In my experience, oxygen-based intestinal cleansers are the smart approach to relieve occasional constipation. They’re gentle, fast, affordable, and natural.

Maintaining Long-Term Regularity

Occasional constipation happens. But if it’s becoming more than occasional, it’s time to take a step back, survey the entire situation, and ask yourself what you can do to prevent the problem before it starts. Here are some suggestions.

Stay Hydrated

Water is one of the most important things you need to sustain life, health, and wellness.

Without adequate water, bowel movement regularity is impossible. Whatever your body weight is in pounds, drink half that amount in ounces per day to stay hydrated.

Follow a Healthy Diet

Make raw, organic fruits, vegetables, gluten-free whole grains, and legumes the foundation of your diet. Not only are they nutritious and pure, but they’re also a good source of natural fiber and enzymes. Enzymes support digestion and fiber acts like a scrub brush inside your intestines. It also helps to feed the good microbes that live in the gut. Try to get 50 grams of fiber every day to keep your digestive system happy and healthy.

Take Care of Your Liver

Bile is a digestive fluid that’s made by the liver. Having enough bile maintains digestive health and regularity. If you bog down your liver with dietary or other toxins, it can become congested, slowing down bile production.

Minimize your intake of alcohol and unhealthy fats. You can also eat a diet that includes cholagogues — foods that help stimulate bile flow. A few include turmeric, celery, and beets. Last, but not least, perform a liver cleanse a few times a year to encourage normal liver health.[11]

Live a Healthy Life

Stay hydrated, eat healthily, and get enough sleep. These should be the heart of your efforts in promoting digestive health.

Exercise daily, even if it's just stretching or walking. If you can do high-intensity physical activity, even better. How you are on the outside will set the pace for your insides. Make daily activity a regular part of your life.

Cleanse Your Gut

One of the best, health-promoting tactics is to cleanse your colon and intestinal tract. We’re exposed daily to environmental toxins in the air, food, and water. It has a dragging effect on the digestive system, liver, kidneys, and more. Regularly cleansing these systems can help promote digestive — and overall — health.

Doing this also enables you to balance your gut flora. Your microbiota influences every aspect of your health and especially digestion. If your gut is weak, don't be surprised if your bowel movements are equally puny. Make sure that fermented foods are part of your diet, and take a high-quality probiotic supplement, ideally one with multiple strains and 75 billion CFUs.

If you are ready to truly reset your health and improve digestion, try a 30-day gut health cleanse. Our Gut Health Kit™ provides everything you need to follow in order to reset and balance your gut.

Points to Remember

Osmotic laxatives are a type of laxative that produce a bowel movement by drawing water into the colon. The water helps to dislodge compacted waste. Although their use is common, it’s not especially pleasant. Uncomfortable nausea, gas, bloating, and cramping are among the most common side effects of osmotic laxatives.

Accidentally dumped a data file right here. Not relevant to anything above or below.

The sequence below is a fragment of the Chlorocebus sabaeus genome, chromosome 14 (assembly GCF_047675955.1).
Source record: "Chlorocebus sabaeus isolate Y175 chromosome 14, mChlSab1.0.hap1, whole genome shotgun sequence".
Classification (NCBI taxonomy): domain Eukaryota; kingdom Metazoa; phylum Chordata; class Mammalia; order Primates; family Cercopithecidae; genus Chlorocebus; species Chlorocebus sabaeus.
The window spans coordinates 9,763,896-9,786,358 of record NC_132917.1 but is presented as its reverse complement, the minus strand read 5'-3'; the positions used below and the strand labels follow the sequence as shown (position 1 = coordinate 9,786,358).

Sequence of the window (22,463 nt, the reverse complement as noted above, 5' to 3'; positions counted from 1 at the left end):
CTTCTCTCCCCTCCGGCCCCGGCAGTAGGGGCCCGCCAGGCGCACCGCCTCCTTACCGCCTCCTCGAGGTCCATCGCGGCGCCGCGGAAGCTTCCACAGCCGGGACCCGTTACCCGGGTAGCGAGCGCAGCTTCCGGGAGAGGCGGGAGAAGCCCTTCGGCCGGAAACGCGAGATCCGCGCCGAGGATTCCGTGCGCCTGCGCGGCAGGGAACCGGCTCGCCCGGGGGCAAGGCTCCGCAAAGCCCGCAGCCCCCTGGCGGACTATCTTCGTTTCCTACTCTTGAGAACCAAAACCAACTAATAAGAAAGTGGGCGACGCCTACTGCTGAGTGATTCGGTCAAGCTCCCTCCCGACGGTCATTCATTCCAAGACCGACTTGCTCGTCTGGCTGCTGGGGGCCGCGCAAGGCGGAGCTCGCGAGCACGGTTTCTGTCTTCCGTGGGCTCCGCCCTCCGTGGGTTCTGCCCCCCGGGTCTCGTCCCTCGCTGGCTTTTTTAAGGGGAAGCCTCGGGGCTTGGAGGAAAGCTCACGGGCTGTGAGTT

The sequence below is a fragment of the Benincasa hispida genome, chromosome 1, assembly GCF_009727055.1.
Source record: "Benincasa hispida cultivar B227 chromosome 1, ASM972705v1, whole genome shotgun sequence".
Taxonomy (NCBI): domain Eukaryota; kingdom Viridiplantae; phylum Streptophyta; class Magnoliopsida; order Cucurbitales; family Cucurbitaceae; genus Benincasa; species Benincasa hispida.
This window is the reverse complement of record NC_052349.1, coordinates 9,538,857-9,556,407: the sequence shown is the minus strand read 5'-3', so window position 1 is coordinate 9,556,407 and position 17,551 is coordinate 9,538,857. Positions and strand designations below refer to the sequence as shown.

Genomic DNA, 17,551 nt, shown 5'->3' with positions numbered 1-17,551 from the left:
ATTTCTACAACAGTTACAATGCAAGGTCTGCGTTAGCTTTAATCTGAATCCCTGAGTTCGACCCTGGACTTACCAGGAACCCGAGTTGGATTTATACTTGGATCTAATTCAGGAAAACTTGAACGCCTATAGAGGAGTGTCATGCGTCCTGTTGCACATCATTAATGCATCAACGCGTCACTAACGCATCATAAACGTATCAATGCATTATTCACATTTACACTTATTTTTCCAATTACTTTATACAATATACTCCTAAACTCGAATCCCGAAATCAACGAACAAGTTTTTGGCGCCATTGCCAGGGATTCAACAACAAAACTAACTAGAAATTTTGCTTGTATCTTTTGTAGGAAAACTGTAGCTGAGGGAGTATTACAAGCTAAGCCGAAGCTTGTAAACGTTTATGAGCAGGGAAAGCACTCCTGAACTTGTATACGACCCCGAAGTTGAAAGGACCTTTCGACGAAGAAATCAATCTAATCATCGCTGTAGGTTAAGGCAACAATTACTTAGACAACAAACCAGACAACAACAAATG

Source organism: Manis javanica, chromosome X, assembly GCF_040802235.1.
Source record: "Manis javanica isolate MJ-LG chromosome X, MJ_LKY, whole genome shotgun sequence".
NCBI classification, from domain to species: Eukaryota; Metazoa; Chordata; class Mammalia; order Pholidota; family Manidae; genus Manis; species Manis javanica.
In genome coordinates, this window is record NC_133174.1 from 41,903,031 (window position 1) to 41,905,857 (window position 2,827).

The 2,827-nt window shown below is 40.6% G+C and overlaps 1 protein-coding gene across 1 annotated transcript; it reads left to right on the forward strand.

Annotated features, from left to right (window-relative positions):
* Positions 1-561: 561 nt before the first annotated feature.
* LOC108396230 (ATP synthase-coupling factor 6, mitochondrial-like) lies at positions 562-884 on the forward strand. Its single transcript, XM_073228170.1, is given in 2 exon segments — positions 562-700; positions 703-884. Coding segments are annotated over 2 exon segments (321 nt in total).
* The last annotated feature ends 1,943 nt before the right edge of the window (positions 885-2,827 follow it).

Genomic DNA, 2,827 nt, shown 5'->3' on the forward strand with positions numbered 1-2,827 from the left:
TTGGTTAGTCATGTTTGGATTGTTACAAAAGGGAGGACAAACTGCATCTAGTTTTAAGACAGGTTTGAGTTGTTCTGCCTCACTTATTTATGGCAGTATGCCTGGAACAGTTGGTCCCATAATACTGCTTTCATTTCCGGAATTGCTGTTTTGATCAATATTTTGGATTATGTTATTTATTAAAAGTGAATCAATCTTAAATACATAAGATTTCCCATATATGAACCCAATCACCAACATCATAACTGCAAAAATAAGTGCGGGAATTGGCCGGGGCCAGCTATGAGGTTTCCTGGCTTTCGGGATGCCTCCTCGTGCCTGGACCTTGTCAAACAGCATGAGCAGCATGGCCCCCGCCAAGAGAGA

If you can avoid the need for laxatives in the first place, you’ll be happier and better off. Follow a healthy diet, stay hydrated, get some exercise every day, take care of your gut, and make cleansing your colon and liver part of your routine maintenance.

If you’ve done everything you can and occasional constipation is becoming more frequent, start a conversation with your healthcare provider. There could be another contributing factor that requires a different approach.

Have you tried osmotic laxatives or another solution to occasional constipation? What was your experience? Share in the comments below.

References (11)
  1. Wald A. Constipation and Defecation Problems. University of Wisconsin School of Medicine and Public Health, Madison, WI – Published June 2004. Updated January 2010. Updated March 2016.
  2. Laxatives OTC revenue in the United States from 2011 to 2017. Statista. Accessed March 25, 2019.
  3. Treatments for Constipation: A Review of Systematic Reviews [Internet]. Ottawa (ON): Canadian Agency for Drugs and Technologies in Health. CADTH Rapid Response Reports. 2014 Nov.
  4. Siegel J, Di Palma J. Medical Treatment of Constipation. Clin Colon Rectal Surg. 2005 May; 18(2): 76–80.
  5. Koppen I, et al. Management of Functional Constipation in Children: Therapy in Practice. Paediatr Drugs. 2015; 17: 349–360.
  6. Schuster B. Constipation in older adults. Can Fam Physician. 2015 Feb; 61(2): 152–158.
  7. Longo SA, et al. Gastrointestinal conditions during pregnancy. Clin Colon Rectal Surg. 2010;23(2):80–9.
  8. Portalatin M, Winstead N. Medical Management of Constipation. Clin Colon Rectal Surg. 2012 Mar; 25(1): 12–19.
  9. Tropini C, et al. Transient Osmotic Perturbation Causes Long-Term Alteration to the Gut Microbiota. VOLUME 173, ISSUE 7, P1742-1754.E17, JUNE 14, 2018.
  10. Joo JS, et al. Alterations in colonic anatomy induced by chronic stimulant laxatives: the cathartic colon revisited. J Clin Gastroenterol. 1998;26(4):283–6.
  11. Mosinska P, et al. Inhibition of ileal bile acid transporter: An emerging therapeutic strategy for chronic idiopathic constipation. World J Gastroenterol. 2015 Jun 28; 21(24): 7436–7442.

†Results may vary. Information and statements made are for education purposes and are not intended to replace the advice of your doctor. If you have a severe medical condition or health concern, see your physician.